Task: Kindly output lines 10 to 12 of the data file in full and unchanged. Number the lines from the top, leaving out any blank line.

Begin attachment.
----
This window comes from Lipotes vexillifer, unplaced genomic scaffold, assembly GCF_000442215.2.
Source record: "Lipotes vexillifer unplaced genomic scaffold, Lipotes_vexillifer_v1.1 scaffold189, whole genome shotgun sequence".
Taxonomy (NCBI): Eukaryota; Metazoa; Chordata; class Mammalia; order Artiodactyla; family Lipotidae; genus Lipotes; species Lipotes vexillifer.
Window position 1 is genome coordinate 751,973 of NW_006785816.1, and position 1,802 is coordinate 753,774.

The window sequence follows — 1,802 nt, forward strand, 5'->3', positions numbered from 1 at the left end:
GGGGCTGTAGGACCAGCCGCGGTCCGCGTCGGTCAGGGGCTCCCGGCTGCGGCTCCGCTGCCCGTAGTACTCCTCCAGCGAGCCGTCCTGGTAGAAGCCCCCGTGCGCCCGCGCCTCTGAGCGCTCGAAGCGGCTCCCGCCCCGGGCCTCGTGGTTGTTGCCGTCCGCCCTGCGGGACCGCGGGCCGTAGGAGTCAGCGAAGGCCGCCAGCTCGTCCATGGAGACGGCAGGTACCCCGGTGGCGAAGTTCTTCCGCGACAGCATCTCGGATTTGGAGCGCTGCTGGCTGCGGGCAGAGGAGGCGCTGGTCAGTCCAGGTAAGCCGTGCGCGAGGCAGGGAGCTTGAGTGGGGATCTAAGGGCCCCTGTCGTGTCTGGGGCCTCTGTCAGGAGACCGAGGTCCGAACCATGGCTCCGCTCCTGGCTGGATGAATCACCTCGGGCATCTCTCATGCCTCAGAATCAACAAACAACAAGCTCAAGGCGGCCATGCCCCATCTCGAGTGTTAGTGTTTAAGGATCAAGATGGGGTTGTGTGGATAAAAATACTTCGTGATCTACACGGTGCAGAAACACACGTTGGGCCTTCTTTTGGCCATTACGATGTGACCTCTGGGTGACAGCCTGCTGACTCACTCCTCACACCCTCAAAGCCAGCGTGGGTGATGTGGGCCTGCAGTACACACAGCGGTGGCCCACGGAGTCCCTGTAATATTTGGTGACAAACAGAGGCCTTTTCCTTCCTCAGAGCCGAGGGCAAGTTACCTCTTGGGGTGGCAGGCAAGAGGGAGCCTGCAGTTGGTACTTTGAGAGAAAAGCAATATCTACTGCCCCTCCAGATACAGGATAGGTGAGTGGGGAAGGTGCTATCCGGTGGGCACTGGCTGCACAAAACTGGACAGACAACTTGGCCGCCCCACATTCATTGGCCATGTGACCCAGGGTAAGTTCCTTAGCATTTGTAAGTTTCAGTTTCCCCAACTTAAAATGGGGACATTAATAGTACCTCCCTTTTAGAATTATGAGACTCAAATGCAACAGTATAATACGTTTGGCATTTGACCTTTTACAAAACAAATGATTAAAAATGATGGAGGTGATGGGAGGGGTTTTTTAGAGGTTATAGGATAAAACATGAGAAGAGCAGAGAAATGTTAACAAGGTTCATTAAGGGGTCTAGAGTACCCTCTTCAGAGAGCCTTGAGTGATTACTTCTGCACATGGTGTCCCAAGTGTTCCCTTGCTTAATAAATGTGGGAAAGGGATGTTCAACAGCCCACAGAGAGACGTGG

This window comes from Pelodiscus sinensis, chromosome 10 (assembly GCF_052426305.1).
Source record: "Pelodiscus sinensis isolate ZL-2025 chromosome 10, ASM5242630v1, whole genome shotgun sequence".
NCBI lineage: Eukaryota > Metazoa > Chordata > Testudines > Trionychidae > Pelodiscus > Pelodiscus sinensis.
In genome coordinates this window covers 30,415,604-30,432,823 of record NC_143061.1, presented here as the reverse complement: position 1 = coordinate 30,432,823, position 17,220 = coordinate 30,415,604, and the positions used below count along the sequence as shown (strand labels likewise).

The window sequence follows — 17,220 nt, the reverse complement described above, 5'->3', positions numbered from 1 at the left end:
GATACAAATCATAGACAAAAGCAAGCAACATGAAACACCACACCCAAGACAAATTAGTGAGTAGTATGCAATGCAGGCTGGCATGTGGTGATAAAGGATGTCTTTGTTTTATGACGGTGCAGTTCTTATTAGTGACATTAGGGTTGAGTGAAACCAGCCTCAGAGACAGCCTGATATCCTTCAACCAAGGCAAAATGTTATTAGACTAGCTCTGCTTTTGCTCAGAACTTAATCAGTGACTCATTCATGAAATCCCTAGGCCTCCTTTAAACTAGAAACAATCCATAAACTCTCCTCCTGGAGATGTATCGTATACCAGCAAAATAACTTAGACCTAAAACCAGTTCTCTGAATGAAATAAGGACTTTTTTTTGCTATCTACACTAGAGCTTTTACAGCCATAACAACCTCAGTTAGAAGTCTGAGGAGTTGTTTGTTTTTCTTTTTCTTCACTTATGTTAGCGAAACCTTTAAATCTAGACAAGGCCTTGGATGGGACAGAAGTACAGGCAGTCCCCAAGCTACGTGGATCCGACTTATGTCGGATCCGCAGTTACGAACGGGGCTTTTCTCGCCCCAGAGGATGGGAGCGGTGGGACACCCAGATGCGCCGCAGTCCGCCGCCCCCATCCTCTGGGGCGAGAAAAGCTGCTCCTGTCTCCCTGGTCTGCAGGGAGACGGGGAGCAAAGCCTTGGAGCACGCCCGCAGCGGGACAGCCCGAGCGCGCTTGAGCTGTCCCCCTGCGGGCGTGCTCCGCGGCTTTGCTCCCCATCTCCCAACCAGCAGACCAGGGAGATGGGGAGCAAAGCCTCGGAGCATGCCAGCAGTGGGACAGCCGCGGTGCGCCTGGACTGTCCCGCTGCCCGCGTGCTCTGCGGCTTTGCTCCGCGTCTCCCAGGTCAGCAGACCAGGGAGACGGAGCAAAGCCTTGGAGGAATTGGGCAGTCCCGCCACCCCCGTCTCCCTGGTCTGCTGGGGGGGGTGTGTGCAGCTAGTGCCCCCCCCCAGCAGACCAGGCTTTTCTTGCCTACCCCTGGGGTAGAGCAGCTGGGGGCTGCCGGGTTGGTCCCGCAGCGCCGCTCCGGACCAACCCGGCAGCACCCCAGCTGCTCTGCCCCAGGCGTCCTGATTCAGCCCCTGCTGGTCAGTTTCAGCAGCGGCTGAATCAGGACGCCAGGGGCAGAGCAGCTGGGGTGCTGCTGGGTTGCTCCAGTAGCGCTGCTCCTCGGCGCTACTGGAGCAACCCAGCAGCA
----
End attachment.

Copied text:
In genome coordinates this window covers 30,415,604-30,432,823 of record NC_143061.1, presented here as the reverse complement: position 1 = coordinate 30,432,823, position 17,220 = coordinate 30,415,604, and the positions used below count along the sequence as shown (strand labels likewise).

The window sequence follows — 17,220 nt, the reverse complement described above, 5'->3', positions numbered from 1 at the left end:
GATACAAATCATAGACAAAAGCAAGCAACATGAAACACCACACCCAAGACAAATTAGTGAGTAGTATGCAATGCAGGCTGGCATGTGGTGATAAAGGATGTCTTTGTTTTATGACGGTGCAGTTCTTATTAGTGACATTAGGGTTGAGTGAAACCAGCCTCAGAGACAGCCTGATATCCTTCAACCAAGGCAAAATGTTATTAGACTAGCTCTGCTTTTGCTCAGAACTTAATCAGTGACTCATTCATGAAATCCCTAGGCCTCCTTTAAACTAGAAACAATCCATAAACTCTCCTCCTGGAGATGTATCGTATACCAGCAAAATAACTTAGACCTAAAACCAGTTCTCTGAATGAAATAAGGACTTTTTTTTGCTATCTACACTAGAGCTTTTACAGCCATAACAACCTCAGTTAGAAGTCTGAGGAGTTGTTTGTTTTTCTTTTTCTTCACTTATGTTAGCGAAACCTTTAAATCTAGACAAGGCCTTGGATGGGACAGAAGTACAGGCAGTCCCCAAGCTACGTGGATCCGACTTATGTCGGATCCGCAGTTACGAACGGGGCTTTTCTCGCCCCAGAGGATGGGAGCGGTGGGACACCCAGATGCGCCGCAGTCCGCCGCCCCCATCCTCTGGGGCGAGAAAAGCTGCTCCTGTCTCCCTGGTCTGCAGGGAGACGGGGAGCAAAGCCTTGGAGCACGCCCGCAGCGGGACAGCCCGAGCGCGCTTGAGCTGTCCCCCTGCGGGCGTGCTCCGCGGCTTTGCTCCCCATCTCCCAACCAGCAGACCAGGGAGATGGGGAGCAAAGCCTCGGAGCATGCCAGCAGTGGGACAGCCGCGGTGCGCCTGGACTGTCCCGCTGCCCGCGTGCTCTGCGGCTTTGCTCCGCGTCTCCCAGGTCAGCAGACCAGGGAGACGGAGCAAAGCCTTGGAGGAATTGGGCAGTCCCGCCACCCCCGTCTCCCTGGTCTGCTGGGGGGGGTGTGTGCAGCTAGTGCCCCCCCCCAGCAGACCAGGCTTTTCTTGCCTACCCCTGGGGTAGAGCAGCTGGGGGCTGCCGGGTTGGTCCCGCAGCGCCGCTCCGGACCAACCCGGCAGCACCCCAGCTGCTCTGCCCCAGGCGTCCTGATTCAGCCCCTGCTGGTCAGTTTCAGCAGCGGCTGAATCAGGACGCCAGGGGCAGAGCAGCTGGGGTGCTGCTGGGTTGCTCCAGTAGCGCTGCTCCTCGGCGCTACTGGAGCAACCCAGCAGCA